In a postseason marked by a surprising domination of small-market teams — all four teams remaining in the playoffs are in the bottom half of the league in market size — the second-round showdown between the Grizzlies and Thunder (won by the Grizzlies in five games) demonstrated just what many teams have to do to thrive in the era of the still-new CBA.
“With the rules set up the way they are, there’s minimal room for error,” said Jason Levien, the first-year CEO of the Grizzlies under a new ownership group led by one of the world’s youngest tech billionaires, Robert Pera. “You’ve got to be very thoughtful in your approach to how you build your team, how you build a roster, and you’ve got to keep the cap and the tax in mind.”
Avoiding the taxes
Cap and tax are at the forefront of the strategy the Oklahoma City management team is using under the ownership of billionaire energy mogul Clay Bennett. Presti, who has managed to re-sign superstars Kevin Durant and Russell Westbrook, plus emerging power forward Serge Ibaka, to long-term deals that fit within the team’s cap structure, chose to hold firm to a policy of not commenting on matters related to the CBA.
In Memphis, where the Grizzlies will look to start digging out of a 2-0 hole against the San Antonio Spurs in Saturday’s Game 3 of the West finals (9 p.m., ESPN), Levien has defended the trade of Gay (for veteran small forward Tayshaun Prince and youngsters Ed Davis and Austin Daye) as being made to improve the team.
While that might be true — Memphis won a franchise-best 56 games after a strong start with Gay — the Grizzlies also got out of the $37.2 million owed to Gay over the next two seasons. Memphis will pay Prince, Davis and Daye a combined $26 million over that span ($22 million if Daye is not retained beyond next season). With Zach Randolph, Marc Gasol and Mike Conley owed a combined $40.9 million next season, keeping Gay and a payroll under the tax line (this season it was $70.3 million) would have been a near-impossibility.
MIAMI – Indiana Pacers coach Frank Vogel has called Roy Hibbert “the best rim protector in the game.” That same Vogel took that same Hibbert off the floor on two critical defensive possessions late in overtime of Game 1 of the Eastern Conference finals on Wednesday.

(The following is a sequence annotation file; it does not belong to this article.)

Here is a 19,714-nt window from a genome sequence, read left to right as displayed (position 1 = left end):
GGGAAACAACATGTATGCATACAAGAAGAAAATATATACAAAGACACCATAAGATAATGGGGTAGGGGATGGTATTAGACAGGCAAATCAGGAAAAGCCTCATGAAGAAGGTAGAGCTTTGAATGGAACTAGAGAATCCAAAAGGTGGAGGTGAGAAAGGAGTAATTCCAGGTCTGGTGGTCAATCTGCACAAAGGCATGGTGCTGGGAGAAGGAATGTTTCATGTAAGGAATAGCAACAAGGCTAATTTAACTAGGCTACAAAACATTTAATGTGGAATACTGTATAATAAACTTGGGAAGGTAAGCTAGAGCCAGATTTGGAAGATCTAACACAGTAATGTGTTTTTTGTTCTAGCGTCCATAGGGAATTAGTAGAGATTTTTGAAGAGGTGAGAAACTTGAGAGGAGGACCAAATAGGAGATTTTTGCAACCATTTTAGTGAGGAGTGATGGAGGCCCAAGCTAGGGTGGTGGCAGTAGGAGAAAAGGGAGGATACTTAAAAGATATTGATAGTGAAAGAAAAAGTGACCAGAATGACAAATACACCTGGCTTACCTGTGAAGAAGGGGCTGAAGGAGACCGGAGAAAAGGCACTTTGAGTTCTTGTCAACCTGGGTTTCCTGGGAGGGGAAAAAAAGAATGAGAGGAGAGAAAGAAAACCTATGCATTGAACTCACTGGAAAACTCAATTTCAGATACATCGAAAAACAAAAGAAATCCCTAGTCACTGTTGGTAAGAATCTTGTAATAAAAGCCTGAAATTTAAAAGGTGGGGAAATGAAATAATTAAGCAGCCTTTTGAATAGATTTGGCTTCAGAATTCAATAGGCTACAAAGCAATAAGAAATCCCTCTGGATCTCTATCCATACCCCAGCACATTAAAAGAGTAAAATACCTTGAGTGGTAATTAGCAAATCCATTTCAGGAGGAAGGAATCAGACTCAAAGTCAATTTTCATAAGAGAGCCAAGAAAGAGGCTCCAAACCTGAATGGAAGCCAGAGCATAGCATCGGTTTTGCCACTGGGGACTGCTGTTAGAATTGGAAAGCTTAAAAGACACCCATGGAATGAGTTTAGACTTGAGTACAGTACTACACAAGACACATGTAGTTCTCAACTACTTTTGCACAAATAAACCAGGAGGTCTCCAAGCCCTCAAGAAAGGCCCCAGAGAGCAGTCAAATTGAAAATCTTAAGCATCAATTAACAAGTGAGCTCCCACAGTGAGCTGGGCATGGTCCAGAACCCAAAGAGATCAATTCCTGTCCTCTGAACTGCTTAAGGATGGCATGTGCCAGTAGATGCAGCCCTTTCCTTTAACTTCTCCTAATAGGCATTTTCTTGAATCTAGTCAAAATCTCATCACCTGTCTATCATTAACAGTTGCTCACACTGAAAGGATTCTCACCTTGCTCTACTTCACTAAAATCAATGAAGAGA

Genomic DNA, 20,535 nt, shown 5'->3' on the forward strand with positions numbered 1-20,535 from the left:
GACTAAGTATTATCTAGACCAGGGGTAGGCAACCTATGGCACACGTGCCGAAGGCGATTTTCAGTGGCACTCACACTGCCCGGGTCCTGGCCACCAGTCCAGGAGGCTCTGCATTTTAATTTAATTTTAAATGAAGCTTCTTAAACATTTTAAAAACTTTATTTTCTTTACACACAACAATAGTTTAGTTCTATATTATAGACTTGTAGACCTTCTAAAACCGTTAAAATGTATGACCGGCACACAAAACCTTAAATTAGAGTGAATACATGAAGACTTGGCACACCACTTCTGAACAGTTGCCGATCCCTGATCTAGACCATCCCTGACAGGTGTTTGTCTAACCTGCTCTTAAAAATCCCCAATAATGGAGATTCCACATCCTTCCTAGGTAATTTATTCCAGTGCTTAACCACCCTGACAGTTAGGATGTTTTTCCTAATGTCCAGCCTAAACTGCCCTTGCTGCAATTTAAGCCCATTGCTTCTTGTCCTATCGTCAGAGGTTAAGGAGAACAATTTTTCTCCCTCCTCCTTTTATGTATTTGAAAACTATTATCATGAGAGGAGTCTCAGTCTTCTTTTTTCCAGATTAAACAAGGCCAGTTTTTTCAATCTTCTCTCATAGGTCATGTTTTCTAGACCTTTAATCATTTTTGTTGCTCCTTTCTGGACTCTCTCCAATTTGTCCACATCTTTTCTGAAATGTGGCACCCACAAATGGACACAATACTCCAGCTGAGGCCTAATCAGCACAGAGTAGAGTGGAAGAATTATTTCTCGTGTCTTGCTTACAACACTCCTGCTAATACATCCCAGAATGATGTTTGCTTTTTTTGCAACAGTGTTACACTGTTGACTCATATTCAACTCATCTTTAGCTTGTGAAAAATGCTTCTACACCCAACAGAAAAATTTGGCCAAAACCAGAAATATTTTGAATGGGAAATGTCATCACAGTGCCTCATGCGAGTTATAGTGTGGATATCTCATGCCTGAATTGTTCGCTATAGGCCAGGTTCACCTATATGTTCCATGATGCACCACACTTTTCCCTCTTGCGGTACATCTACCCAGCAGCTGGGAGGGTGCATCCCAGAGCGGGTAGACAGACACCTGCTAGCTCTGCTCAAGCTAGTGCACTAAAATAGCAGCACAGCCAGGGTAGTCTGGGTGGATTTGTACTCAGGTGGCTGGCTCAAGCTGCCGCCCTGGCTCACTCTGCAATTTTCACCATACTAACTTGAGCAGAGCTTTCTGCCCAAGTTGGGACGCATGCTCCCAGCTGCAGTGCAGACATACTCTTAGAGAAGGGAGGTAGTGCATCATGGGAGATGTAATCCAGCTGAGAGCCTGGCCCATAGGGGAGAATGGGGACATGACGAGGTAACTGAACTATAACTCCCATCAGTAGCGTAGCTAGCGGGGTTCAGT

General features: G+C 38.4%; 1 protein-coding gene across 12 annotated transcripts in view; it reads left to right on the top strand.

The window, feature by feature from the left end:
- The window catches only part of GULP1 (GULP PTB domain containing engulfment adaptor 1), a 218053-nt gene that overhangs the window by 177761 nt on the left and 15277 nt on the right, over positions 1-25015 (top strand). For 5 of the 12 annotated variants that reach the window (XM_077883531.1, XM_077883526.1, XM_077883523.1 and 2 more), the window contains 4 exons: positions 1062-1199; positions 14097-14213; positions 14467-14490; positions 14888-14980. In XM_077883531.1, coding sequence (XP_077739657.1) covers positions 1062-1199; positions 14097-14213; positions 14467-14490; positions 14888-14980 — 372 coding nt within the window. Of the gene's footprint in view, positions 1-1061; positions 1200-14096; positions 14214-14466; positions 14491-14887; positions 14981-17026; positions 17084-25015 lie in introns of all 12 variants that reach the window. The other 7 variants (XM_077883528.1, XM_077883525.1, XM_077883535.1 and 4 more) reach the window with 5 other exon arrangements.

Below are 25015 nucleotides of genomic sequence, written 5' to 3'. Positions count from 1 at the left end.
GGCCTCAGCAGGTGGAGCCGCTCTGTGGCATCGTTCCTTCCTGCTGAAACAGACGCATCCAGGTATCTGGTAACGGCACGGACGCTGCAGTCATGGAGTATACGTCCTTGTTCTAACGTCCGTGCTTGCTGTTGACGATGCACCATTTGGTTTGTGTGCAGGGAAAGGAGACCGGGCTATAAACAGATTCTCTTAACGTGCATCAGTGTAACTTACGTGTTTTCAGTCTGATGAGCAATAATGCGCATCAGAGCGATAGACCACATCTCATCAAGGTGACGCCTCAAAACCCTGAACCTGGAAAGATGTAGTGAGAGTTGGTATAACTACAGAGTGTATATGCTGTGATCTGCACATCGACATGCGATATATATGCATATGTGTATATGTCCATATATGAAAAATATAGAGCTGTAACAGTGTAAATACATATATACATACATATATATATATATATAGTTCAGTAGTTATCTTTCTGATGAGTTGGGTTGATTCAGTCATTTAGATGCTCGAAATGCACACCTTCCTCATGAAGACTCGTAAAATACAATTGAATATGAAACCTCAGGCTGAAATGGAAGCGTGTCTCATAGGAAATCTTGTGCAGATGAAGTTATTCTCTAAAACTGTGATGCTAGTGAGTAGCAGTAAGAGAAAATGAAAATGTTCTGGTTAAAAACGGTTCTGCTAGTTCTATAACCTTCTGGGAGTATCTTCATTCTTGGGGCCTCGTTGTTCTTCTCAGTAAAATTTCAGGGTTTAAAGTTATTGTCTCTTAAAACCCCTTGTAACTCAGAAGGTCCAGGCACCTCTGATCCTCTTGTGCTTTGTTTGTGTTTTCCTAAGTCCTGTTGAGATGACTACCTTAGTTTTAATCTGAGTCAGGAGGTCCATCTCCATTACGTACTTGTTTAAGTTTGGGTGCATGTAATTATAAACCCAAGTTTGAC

The result? Two LeBron James layups and a 103-102 Miami Heat victory in overtime. Commence the torching of Vogel.
Vogel is very good at his job, the architect of the No. 1 defense in the league. But on more than one occasion in these playoffs, he has been caught over-coaching. This isn’t the first time he’s sat Hibbert on a late-game defensive possession, but it’s the time that decision came back to really bite him in the rear end.
Indiana was in position to steal Game 1 and home-court advantage in the series. Paul George got them to overtime with a 32-foot bomb at the end of regulation and, after James’ first Hibbert-less layup, got them a one-point lead with three clutch free throws with 2.2 seconds on the clock in OT.
After the Heat called timeout, Hibbert was on the floor.
I repeat, Hibbert was on the floor. And it was just one possession earlier when James beat George Hill off the dribble and got a layup because Hibbert wasn’t on the floor.
But Vogel looked at Miami’s lineup and called his own timeout, for the sole purpose of replacing Hibbert with Tyler Hansbrough. Over-coaching 101.
“That’s the dilemma they present when they have Chris Bosh at the five spot and his ability to space the floor,” Vogel said afterward. “We put a switching lineup in with the intent to switch, keep everything in front of us, and try to go into or force a challenged jump shot.”
Vogel’s fear was that, if Hibbert stuck by the basket to protect the rim, Bosh could free up a teammate with a screen or knock down an open jump shot.
The Pacers did switch as the Heat set multiple screens on the inbounds play. But when James caught the ball at the top of the key, George closed out a little too hard. The Heat had the floor spaced well, so when James blew by George, there was no one in position to help or protect the rim. James laid the ball in with his left hand and the buzzer sounded.
Game over. Opportunity lost.
“Obviously, with the way it worked out, it would have been better to have Roy in the game,” Vogel said. “But you don’t know. If that happens, maybe Bosh is making a jump shot and we’re all talking about that.”
And maybe if Hibbert was on the floor and James just scored over him, we’re talking about the Heat’s offensive mentality. After attempting 11 mid-range shots in the first quarter (and only five from the restricted area), they attempted just 13 mid-range shots (and 31 from the restricted area) over the remaining 41 minutes.